I grew up roughly during the last dozen years of Apartheid, in a country that lived up to its tradition of supposed neutrality covering up business connections to an unsavoury regime. I faintly remember people boycotting Granny Smith apples and, somewhat less faintly, Eddy Grant’s song “Gimme Hope Jo’anna”. What I remember most from those times, though, is Cry Freedom, a 1987 film that zeroed in on the human cost of Apartheid: the exile of a liberal, middle-class white journalist and his family from their chosen home of South Africa.
Oh, and there was also something a corrupt, racist police apparatus torturing and killing the black activist and community leader Steve Biko.
Selma isn’t like that.
To be fair, Cry Freedom isn’t a cinematic atrocity. It is competently made and features an early Denzel Washington performance showing clearly that Hollywood had an immensely charismatic new leading man for the movies on its hands, if only it knew what to do with him. (It took a while to figure this one out.) The film was very much a product of its time, though, and its perspective is problematic: the movie was sold as the Steve Biko story, but Biko was very much a supporting character in journalist Donald Woods’ story. This made more sense in Woods’ memoirs, the basis for the film, but as a film Cry Freedom didn’t need to be about Woods first and Biko second. Whether it needed to be or not, though, it was very much made for a white audience, or more precisely, a white liberal audience, one that could feel bad about Apartheid and good about itself. As a political statement, it was decidedly limp.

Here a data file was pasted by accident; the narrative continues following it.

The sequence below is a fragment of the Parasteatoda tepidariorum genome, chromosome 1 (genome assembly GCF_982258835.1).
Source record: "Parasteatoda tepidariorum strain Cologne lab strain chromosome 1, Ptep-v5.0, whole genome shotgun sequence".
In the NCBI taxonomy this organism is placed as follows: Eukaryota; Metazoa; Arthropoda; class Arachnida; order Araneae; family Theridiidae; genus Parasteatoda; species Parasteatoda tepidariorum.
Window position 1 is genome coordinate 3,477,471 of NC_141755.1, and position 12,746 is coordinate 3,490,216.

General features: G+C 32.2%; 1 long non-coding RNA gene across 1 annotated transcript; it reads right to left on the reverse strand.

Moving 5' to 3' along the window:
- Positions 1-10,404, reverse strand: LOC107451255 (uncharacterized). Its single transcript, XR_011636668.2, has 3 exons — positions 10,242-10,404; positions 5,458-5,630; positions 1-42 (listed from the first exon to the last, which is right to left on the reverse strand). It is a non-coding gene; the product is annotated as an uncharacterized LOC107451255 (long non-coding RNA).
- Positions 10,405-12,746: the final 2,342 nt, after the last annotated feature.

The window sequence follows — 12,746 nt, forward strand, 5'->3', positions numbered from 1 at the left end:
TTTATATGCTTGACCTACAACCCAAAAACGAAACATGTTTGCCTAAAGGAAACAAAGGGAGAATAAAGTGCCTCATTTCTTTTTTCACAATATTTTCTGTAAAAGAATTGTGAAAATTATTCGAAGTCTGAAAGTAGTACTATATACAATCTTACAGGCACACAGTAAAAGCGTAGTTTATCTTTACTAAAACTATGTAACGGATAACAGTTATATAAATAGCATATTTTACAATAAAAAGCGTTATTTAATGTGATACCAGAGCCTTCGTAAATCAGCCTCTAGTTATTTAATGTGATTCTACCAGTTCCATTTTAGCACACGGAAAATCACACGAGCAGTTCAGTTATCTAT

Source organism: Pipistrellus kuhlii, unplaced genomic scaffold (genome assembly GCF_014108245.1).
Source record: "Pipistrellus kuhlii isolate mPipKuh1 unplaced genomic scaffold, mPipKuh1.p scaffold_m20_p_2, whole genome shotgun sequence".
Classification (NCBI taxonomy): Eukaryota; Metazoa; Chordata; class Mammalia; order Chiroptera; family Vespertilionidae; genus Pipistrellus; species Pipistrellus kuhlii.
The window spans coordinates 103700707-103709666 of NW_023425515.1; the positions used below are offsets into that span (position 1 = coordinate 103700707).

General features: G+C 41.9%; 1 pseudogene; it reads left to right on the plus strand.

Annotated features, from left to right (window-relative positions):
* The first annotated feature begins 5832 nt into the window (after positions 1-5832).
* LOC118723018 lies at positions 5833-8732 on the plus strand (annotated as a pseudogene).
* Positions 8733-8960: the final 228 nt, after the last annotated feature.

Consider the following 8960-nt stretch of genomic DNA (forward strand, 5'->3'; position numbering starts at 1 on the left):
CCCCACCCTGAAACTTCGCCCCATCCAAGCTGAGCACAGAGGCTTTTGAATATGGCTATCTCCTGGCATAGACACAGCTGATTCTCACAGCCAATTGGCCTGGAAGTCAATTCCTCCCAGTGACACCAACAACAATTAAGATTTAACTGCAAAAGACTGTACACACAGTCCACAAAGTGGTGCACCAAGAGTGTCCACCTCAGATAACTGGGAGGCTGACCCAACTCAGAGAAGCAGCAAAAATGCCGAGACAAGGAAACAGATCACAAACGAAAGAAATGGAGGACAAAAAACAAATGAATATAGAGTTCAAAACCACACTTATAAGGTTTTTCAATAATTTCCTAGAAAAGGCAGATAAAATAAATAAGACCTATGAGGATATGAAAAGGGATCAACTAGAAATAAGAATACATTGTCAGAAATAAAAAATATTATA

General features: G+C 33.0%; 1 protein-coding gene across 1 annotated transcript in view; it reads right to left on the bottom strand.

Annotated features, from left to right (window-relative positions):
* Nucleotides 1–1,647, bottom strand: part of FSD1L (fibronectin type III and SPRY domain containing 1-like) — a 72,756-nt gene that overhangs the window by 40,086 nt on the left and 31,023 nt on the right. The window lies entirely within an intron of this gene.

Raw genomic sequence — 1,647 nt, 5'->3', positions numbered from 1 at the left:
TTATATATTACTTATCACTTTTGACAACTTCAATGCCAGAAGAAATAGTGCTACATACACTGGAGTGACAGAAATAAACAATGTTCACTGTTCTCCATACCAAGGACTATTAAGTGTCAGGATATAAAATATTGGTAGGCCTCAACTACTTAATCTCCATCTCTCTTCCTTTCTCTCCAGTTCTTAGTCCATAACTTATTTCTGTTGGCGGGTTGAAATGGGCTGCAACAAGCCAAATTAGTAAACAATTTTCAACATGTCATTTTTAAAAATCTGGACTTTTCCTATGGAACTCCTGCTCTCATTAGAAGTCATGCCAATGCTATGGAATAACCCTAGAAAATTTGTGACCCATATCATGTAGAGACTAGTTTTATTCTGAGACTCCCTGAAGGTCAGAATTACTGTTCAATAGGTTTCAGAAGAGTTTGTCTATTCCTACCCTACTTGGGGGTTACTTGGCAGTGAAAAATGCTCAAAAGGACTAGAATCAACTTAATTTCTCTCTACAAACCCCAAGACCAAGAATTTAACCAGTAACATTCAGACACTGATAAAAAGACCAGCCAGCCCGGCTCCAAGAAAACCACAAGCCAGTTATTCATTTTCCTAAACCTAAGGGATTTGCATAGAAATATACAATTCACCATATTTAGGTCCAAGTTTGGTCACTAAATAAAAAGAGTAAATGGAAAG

Has mainstream cinema moved on since then? There have definitely been films addressing minority, and particularly black, experiences that didn’t come with a more or less heavily implied #notallwhites, such as Ryan Coogler’s Fruitvale Station or the more recent Moonlight by Barry Jenkins. The big prestige historical biopic, though? That most traditional of Oscar-baity formats?
I have to admit that I wasn’t sure what to expect of Selma. I’d heard good things about it and I’d greatly enjoyed David Oyelowo, the film’s Martin Luther King, in other things. Nevertheless, I was wary: of a film that would be competently bland, that would pander to predominantly white, liberal audiences, making them feel good about themselves yet again. A film that would perhaps tend towards canonising MLK while also stripping him of his humanity.
Selma was none of these things. Yes, its villains are Southern racists, but it isn’t interested in focusing on them as a contrast to white liberals. Similarly, there are white people who come to the support of King and the Montgomery voting rights marches – though mainly they only come after they’ve seen black people being brutally beaten on TV, and again, they are not the focus of the film. This isn’t Cry Freedom: it doesn’t instrumentalise a martyred black leader to tell a story about white people to white people. Nor does it ignore them: the wavering President Lyndon B. Johnson features largely, as does Governor George Wallace, and in its epilogue the film does not omit Viola Liuzzo, who was murdered by Klansmen after her participation in the Selma marches. The film never panders, however, and it is never a film set against the background of US racism and the Civil Rights movement. It is a film about these things. It is not a detached piece of historical storytelling: it is deeply concerned with the continuity of entrenched, systemic racism to this day.
Cry Freedom was a film where white audiences were asked to identify with a good-hearted, smart, white journalist that looked like Kevin Kline. Selma is filmmaking that is angry and proud and mournful. It isn’t concerned with telling a white audience that in the end this is a story about them – and it shouldn’t be any other way.